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What to expect in 2009: a word from the publisher

Wednesday, 10 December 2008
By Print 21 Online Article

Planning is the bedrock of business, says Print 21 publisher, Patrick Howard, who speculates on what the future holds for the printing industry.

Without a plan, a direction and a destination, a business is at the mercy of the commercial elements. The old adage is … if you fail to plan, you plan to fail. But how do you plan in the current circumstances, when the financial ground is continuously shifting, when you don’t know how deep or how long this economic crisis is going to be? All over the world the mighty giants of finance, banks and investment houses are shaking, some crashing to the ground, others withdrawing lines of credit with scarcely a thought for anyone but themselves. In this rush to the lifeboats there is little empathy for the problems of a small- to mid-size printing business trying to chart a course for survival.

In talking with industry notables in recent weeks one fact was reinforced time and again… the future is unknown. While many of us have our own views on the likely scenario over the next year, most will admit to flying blind. This was brought home to me by Albrecht Bolza-Schünemann, president of KBA, the German press manufacturer, when announcing job cuts and an eventual loss for the company over the calendar year. In his report on the third quarter he said that he was unable to speculate what even the near future held for the multi-million dollar manufacturer: “In view of the current turmoil in the international business environment, and unforeseeable developments in financial markets, any attempt to predict KBA’s path beyond 2008 entails too many unknown factors to be of any merit,” he said. When the leader of a huge global manufacturer admits that he cannot forecast two or three months out, the rest of us may be excused if we offer our prognostications with many caveats, hedgings and a good deal of humility.

Now hear this

The latter is just what is missing from most media and economic commentators. It is a curious phenomenon that the more uncertain the times the more confident the opinions from the army of professional forecasters.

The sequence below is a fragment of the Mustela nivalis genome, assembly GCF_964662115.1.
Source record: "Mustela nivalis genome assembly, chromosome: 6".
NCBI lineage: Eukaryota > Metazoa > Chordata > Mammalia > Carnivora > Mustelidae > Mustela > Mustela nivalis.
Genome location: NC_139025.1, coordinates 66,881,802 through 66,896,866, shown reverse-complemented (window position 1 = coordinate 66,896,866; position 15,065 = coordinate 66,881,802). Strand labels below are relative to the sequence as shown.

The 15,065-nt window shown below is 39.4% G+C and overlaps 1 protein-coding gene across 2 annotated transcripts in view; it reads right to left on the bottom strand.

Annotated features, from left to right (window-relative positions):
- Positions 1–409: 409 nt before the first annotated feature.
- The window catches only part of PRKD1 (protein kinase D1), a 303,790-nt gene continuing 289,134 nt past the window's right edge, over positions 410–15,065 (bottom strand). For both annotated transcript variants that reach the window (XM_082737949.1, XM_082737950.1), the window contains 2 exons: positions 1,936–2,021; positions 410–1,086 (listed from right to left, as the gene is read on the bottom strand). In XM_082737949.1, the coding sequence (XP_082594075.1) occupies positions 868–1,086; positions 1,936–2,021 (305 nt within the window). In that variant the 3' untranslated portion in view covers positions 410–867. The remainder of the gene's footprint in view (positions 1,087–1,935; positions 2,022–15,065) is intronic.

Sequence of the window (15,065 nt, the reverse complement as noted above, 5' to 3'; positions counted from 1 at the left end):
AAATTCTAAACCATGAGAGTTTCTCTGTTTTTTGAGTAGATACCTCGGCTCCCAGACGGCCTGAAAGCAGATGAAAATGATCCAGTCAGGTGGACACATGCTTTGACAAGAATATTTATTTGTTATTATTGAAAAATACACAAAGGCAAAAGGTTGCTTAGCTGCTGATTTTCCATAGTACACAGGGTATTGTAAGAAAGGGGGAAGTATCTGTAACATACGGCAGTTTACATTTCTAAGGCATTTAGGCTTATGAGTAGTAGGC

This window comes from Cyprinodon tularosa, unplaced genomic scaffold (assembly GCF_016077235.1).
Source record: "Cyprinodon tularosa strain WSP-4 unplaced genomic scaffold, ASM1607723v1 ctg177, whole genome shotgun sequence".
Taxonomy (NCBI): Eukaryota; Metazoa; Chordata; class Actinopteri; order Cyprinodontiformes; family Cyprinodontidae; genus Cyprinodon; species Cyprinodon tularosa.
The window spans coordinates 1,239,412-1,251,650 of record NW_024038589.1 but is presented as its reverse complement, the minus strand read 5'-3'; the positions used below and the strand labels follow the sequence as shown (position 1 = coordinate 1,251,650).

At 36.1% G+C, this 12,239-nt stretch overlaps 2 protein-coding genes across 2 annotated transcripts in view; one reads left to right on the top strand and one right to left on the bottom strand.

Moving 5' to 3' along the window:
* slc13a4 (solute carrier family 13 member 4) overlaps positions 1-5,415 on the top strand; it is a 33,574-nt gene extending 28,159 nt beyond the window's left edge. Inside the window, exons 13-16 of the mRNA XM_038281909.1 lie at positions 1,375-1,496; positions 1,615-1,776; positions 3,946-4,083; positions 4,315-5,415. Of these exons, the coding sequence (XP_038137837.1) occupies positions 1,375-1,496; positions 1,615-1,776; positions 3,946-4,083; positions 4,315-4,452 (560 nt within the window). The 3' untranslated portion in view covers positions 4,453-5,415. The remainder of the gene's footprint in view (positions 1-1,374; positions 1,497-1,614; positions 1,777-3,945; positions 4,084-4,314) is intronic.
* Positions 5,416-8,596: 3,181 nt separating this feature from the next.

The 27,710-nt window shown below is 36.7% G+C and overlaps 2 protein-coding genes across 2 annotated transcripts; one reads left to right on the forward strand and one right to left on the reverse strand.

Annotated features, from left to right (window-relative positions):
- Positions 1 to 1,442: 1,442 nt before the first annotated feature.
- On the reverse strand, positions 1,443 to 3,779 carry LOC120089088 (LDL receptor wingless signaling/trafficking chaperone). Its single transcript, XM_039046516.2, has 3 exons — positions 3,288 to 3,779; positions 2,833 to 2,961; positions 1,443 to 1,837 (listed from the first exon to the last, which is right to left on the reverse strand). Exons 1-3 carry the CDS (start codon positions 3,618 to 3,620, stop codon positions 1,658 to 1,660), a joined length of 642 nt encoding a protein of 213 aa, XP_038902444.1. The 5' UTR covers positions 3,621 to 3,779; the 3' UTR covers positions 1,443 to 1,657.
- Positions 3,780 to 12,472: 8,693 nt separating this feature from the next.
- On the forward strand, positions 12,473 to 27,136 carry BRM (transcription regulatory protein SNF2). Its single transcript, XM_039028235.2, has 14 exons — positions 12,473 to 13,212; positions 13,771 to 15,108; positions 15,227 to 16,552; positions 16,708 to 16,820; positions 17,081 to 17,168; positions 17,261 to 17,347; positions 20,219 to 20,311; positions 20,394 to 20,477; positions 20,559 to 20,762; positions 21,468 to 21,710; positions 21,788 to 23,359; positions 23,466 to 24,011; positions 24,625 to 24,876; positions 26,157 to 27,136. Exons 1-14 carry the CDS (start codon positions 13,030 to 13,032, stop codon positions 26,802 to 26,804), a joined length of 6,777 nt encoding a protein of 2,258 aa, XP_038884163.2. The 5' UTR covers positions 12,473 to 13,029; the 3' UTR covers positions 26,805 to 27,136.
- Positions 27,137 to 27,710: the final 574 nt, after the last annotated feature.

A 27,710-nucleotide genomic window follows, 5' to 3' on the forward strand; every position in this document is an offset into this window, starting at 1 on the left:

Does it not strike you as strange that with scarcely a change in tone or a modulation of emphasis, these highly paid consultants and advisors have gone from encouraging you to leverage your superannuation and your home in order to get the highest rate of return from the longest-ever financial boom, to bald-faced warnings on the evils of having too much debt and predictions of a long, bitter recession?

Do they have any idea what they are talking about? The financial crisis may not have come out of the blue, but the few voices that warned it might happen were crying in the wilderness. It is fair to say that no one saw the full extent of the crash nor the speed with which it grew. Governments and banks, Prime Ministers and financiers are all grappling with the unknown future, hectored and advised by the same bunch of professional claques that boosted the pernicious investment practices that have led us here.

Credit, governments and banks
The spectacle of governments throwing money at the banks in the hope that it may encourage them to start lending again is enough to test the strongest faith. Banks have the begging bowls out so they can reassure investors that their money is safe. Nowhere in the clamour do we hear them advertising that they are open for the business of lending to businesses, that lines of credit can be assured and that they will assist in meeting cash flow requirements. Surely if there is any point in the government splurging money into the financial system, lowering interest rates and guaranteeing deposits it is in mandating that normal commercial practices continue as a priority.